Financial crisis could dent nuclear plant growth

Wednesday, October 1, 2008

PARIS (AP) — Growth in the construction of new nuclear plants worldwide is at risk because of the global financial crisis, U.S. Energy Secretary Samuel Bodman said Wednesday, adding that short-term projects like oil drilling are more likely to go ahead.

During a visit to Paris, Bodman said the crisis could have an impact on the "nuclear renaissance" that is sweeping the industry as countries around the globe search for alternatives to fossil fuels.

Long-term projects like nuclear plant building "are the ones that are going to be the most difficult to finance," he told reporters. While Bodman said he is hopeful the financial crisis will be resolved, "long term projects are at risk, I would think."

The U.S. has 104 commercial reactors that supply about 20 percent of the country's power. The U.S. Energy Department projects 45 percent growth in national electricity demand by 2030, meaning 35 to 50 new nuclear plants would be needed by then just to maintain nuclear's share of the energy market.

A failure of the U.S. to resolve the ongoing financial crisis would have "a significant impact" on energy demand there, Bodman said on the sidelines of an international nuclear energy conference.

"That's what the president has been saying, that's what we've all been saying," Bodman said. "That's what leads to the need to come up with a solution."

While long-term nuclear projects are at risk, short-term projects such as oil drilling shouldn't be affected, Bodman said, because the industry is less reliant on bank borrowing.

"I would guess in large measure they would proceed. But again, I don't want to forecast exactly what they do," Bodman said.

Bodman also said he expects U.S. oil refining capacity in the Gulf of Mexico to come back to pre-hurricane Ike and Gustav levels in four or five weeks.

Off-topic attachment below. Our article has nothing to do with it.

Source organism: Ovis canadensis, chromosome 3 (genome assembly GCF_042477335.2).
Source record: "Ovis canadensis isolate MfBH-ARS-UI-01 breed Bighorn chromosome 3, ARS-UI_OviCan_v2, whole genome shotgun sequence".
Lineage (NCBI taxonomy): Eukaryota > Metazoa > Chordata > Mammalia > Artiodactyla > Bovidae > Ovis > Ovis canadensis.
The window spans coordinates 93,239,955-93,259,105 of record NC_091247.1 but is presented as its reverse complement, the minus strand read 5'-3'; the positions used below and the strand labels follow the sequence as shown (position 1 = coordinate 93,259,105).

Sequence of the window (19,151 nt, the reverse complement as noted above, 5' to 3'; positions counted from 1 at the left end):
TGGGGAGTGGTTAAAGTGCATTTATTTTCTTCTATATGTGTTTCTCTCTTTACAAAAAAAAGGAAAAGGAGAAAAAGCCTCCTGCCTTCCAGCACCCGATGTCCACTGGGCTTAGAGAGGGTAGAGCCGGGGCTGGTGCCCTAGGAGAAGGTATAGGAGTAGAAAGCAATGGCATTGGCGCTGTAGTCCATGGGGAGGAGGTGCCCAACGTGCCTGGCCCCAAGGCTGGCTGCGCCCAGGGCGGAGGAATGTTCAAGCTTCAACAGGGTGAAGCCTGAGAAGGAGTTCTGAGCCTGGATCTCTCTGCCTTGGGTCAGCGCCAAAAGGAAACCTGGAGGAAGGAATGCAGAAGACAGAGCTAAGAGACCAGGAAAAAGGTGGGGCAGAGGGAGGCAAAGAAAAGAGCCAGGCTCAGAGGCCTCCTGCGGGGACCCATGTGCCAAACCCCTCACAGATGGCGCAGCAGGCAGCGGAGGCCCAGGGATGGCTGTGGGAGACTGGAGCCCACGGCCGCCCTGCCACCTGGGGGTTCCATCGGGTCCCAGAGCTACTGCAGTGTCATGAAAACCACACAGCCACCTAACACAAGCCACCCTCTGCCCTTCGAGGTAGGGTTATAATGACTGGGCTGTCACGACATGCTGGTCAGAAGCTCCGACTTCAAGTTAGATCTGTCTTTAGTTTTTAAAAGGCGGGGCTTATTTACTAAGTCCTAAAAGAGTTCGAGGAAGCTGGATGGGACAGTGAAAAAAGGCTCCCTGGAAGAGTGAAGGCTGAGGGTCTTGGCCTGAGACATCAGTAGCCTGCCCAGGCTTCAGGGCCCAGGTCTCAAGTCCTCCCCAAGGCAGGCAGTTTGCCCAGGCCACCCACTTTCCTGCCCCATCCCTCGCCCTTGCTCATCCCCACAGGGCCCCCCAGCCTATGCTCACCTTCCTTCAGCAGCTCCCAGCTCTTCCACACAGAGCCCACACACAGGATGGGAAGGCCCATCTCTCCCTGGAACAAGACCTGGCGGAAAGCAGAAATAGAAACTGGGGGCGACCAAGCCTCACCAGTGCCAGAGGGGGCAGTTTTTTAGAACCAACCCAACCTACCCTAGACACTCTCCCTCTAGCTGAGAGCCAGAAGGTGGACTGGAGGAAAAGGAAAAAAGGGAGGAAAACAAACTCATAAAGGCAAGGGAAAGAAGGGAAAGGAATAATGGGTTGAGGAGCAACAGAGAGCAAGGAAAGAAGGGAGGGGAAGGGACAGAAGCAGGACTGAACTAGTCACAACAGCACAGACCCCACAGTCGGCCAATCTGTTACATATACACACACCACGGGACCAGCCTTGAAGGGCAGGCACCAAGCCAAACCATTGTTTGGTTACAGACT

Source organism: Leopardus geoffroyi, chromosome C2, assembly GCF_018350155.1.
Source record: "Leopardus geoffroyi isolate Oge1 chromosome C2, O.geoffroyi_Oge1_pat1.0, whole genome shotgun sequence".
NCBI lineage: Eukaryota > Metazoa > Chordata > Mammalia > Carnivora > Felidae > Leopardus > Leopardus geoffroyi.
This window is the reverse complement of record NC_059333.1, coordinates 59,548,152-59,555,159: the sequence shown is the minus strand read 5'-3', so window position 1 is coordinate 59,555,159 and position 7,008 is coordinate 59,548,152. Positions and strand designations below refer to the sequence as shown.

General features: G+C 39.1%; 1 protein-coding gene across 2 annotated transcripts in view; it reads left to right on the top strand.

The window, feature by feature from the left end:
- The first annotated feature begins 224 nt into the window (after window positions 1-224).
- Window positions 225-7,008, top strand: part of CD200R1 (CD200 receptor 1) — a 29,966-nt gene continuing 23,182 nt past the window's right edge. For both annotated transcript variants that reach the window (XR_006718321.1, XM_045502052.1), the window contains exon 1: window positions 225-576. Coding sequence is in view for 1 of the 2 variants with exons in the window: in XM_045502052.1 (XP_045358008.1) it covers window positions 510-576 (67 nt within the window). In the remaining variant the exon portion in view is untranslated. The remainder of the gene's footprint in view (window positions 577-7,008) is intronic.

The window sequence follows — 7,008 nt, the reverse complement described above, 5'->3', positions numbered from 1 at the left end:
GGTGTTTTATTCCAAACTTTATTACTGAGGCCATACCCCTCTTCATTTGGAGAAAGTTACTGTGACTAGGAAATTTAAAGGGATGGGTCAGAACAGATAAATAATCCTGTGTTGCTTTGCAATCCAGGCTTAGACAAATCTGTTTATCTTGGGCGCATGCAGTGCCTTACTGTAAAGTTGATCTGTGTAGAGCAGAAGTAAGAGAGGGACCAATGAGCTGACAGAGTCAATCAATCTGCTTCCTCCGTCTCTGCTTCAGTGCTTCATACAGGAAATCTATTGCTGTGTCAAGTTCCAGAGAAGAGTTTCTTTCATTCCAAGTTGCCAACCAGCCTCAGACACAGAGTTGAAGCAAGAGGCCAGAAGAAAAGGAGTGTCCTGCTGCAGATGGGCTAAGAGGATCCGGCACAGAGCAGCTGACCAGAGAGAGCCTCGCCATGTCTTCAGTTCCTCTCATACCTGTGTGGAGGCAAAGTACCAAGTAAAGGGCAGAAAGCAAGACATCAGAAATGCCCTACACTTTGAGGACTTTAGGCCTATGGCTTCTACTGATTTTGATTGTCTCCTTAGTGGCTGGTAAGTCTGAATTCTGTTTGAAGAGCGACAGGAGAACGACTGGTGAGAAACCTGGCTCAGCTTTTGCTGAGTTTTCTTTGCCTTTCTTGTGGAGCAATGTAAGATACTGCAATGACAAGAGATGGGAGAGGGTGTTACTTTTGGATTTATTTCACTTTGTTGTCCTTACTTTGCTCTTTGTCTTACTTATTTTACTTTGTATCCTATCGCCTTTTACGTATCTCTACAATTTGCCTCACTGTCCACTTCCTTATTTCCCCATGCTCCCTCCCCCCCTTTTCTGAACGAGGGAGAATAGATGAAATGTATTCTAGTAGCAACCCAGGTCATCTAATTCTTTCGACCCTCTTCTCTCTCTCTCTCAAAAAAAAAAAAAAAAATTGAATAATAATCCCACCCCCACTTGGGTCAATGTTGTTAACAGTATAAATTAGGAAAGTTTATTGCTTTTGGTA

"It's been less rapid than I hoped it might be," Bodman said. "I thought it would be two or three weeks, it's probably going to be four or five, that kind of time frame. It's not going to be 10."

Hurricanes Gustav and Ike shut down nearly 100 percent of oil and natural gas production in the Gulf for several weeks.

Asked if he was worried about Russia's expanding cooperation with the OPEC oil producing cartel, Bodman said "We don't encourage that."

"Am I worried? I don't lose a lot of sleep over it. But it's not an encouraging position," Bodman said. Russia agreed earlier this month to sign a cooperation agreement with OPEC.

Bodman said he hoped Russia would focus more on encouraging companies from around the world to invest in its oil and gas industry but that it "seems to be more interested in OPEC and making deals with OPEC. That gives me some pause."

Russia is the second-largest oil and gas producer, just behind Saudi Arabia, making closer ties to OPEC — which dominates world oil production — potentially bad news for major fossil fuel consumers, including the U.S. and Europe.

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